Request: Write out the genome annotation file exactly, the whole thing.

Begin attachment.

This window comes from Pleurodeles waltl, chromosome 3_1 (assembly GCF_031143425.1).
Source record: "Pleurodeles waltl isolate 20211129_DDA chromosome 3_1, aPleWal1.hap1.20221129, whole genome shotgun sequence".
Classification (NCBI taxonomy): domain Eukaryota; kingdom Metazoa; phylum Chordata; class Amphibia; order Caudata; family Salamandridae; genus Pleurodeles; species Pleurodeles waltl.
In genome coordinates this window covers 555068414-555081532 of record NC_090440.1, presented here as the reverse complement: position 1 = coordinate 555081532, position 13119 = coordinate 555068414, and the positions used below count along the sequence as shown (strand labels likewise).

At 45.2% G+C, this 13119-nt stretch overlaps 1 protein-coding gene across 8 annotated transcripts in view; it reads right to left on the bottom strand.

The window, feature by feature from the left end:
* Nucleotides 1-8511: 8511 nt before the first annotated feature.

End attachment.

This window comes from Pleurodeles waltl, chromosome 3_1 (assembly GCF_031143425.1).
Source record: "Pleurodeles waltl isolate 20211129_DDA chromosome 3_1, aPleWal1.hap1.20221129, whole genome shotgun sequence".
Classification (NCBI taxonomy): domain Eukaryota; kingdom Metazoa; phylum Chordata; class Amphibia; order Caudata; family Salamandridae; genus Pleurodeles; species Pleurodeles waltl.
In genome coordinates this window covers 555068414-555081532 of record NC_090440.1, presented here as the reverse complement: position 1 = coordinate 555081532, position 13119 = coordinate 555068414, and the positions used below count along the sequence as shown (strand labels likewise).

At 45.2% G+C, this 13119-nt stretch overlaps 1 protein-coding gene across 8 annotated transcripts in view; it reads right to left on the bottom strand.

The window, feature by feature from the left end:
* Nucleotides 1-8511: 8511 nt before the first annotated feature.